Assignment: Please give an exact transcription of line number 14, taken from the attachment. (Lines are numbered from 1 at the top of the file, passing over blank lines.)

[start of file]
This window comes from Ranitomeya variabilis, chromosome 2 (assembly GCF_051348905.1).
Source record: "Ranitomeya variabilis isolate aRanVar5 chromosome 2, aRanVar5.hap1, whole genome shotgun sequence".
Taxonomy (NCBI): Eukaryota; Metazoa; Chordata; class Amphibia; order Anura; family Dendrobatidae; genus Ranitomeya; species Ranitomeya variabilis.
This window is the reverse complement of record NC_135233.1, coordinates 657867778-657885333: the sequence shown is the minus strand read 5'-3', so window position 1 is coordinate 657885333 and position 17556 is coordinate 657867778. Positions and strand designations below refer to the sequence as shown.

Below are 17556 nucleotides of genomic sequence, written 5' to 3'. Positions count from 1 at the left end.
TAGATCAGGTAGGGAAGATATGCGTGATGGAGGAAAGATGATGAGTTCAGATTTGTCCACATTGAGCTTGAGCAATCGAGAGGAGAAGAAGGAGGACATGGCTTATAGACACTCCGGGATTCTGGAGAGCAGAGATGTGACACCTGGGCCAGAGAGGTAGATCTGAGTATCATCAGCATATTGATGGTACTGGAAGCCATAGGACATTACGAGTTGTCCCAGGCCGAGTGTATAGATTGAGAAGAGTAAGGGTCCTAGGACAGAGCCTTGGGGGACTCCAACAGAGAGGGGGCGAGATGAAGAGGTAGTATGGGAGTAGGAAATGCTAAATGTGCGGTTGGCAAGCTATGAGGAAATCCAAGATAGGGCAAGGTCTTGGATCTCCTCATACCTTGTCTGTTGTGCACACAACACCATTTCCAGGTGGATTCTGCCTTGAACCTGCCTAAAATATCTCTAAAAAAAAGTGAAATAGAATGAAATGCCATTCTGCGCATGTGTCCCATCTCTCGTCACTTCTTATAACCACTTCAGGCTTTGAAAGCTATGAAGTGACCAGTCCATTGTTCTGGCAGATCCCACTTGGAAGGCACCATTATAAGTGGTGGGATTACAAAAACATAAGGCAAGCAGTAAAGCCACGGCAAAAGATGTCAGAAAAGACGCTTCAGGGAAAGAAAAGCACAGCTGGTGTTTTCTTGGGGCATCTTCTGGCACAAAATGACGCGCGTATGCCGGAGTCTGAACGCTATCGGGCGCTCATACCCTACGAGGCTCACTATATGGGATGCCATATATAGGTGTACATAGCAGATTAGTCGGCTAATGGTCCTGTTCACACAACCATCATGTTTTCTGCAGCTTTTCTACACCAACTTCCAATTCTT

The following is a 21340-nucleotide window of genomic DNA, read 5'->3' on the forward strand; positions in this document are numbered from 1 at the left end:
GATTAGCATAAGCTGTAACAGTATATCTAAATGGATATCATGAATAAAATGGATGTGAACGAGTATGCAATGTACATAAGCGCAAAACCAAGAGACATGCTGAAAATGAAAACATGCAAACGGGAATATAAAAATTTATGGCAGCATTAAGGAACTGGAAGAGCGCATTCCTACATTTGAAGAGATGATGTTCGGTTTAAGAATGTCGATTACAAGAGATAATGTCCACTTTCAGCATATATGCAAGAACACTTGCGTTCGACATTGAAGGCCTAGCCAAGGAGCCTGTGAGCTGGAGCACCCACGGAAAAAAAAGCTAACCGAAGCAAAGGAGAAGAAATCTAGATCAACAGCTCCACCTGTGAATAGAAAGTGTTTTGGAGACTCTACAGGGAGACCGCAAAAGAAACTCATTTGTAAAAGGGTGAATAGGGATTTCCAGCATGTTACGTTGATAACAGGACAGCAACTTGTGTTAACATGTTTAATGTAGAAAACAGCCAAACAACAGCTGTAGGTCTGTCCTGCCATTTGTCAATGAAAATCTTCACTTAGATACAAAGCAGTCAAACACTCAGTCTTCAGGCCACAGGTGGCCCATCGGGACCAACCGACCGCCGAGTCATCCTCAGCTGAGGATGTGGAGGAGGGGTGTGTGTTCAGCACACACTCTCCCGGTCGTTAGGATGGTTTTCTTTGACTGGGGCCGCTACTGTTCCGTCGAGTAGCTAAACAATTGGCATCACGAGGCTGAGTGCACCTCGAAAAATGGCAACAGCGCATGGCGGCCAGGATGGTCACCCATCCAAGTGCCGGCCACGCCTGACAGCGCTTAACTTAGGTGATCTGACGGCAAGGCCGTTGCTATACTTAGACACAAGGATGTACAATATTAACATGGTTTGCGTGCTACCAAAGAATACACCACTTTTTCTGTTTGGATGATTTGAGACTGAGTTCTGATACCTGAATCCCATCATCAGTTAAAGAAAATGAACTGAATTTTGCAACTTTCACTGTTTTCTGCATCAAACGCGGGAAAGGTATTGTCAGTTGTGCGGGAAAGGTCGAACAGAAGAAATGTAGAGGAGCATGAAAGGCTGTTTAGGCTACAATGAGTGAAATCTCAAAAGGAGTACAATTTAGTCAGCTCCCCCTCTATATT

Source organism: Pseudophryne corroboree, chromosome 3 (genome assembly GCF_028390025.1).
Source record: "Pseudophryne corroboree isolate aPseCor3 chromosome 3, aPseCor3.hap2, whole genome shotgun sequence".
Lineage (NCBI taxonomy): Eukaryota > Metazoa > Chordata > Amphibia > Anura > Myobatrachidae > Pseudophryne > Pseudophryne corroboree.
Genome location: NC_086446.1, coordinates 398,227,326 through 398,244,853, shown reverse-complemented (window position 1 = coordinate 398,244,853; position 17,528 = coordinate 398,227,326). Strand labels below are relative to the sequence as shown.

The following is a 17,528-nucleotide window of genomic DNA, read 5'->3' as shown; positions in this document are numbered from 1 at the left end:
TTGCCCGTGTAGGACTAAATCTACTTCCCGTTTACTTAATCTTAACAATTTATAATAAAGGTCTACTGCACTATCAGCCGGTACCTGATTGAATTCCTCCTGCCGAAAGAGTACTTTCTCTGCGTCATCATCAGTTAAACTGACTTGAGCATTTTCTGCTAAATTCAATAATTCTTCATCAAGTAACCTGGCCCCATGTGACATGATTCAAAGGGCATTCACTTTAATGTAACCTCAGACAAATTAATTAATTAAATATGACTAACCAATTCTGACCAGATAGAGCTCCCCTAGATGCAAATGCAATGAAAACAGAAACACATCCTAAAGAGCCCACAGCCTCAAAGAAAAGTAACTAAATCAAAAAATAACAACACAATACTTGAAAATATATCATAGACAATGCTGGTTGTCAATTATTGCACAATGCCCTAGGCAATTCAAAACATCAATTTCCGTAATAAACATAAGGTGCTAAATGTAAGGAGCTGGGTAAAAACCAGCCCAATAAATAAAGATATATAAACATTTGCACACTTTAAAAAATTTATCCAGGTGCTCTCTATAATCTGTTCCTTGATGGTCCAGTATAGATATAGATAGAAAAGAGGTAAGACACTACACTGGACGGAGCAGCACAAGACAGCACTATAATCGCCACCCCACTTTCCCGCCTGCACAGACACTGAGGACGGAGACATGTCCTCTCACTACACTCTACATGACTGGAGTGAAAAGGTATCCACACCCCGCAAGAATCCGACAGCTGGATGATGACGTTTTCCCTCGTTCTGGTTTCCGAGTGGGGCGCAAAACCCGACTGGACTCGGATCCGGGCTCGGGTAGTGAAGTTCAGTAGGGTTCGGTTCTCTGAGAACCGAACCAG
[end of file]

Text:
TTGCCCGTGTAGGACTAAATCTACTTCCCGTTTACTTAATCTTAACAATTTATAATAAAGGTCTACTGCACTATCAGCCGGTACCTGATTGAATTCCTCCTGCCGAAAGAGTACTTTCTCTGCGTCATCATCAGTTAAACTGACTTGAGCATTTTCTGCTAAATTCAATAATTCTTCATCAAGTAACCTGGCCCCATGTGACATGATTCAAAGGGCATTCACTTTAATGTAACCTCAGACAAATTAATTAATTAAATATGACTAACCAATTCTGACCAGATAGAGCTCCCCTAGATGCAAATGCAATGAAAACAGAAACACATCCTAAAGAGCCCACAGCCTCAAAGAAAAGTAACTAAATCAAAAAATAACAACACAATACTTGAAAATATATCATAGACAATGCTGGTTGTCAATTATTGCACAATGCCCTAGGCAATTCAAAACATCAATTTCCGTAATAAACATAAGGTGCTAAATGTAAGGAGCTGGGTAAAAACCAGCCCAATAAATAAAGATATATAAACATTTGCACACTTTAAAAAATTTATCCAGGTGCTCTCTATAATCTGTTCCTTGATGGTCCAGTATAGATATAGATAGAAAAGAGGTAAGACACTACACTGGACGGAGCAGCACAAGACAGCACTATAATCGCCACCCCACTTTCCCGCCTGCACAGACACTGAGGACGGAGACATGTCCTCTCACTACACTCTACATGACTGGAGTGAAAAGGTATCCACACCCCGCAAGAATCCGACAGCTGGATGATGACGTTTTCCCTCGTTCTGGTTTCCGAGTGGGGCGCAAAACCCGACTGGACTCGGATCCGGGCTCGGGTAGTGAAGTTCAGTAGGGTTCGGTTCTCTGAGAACCGAACCAG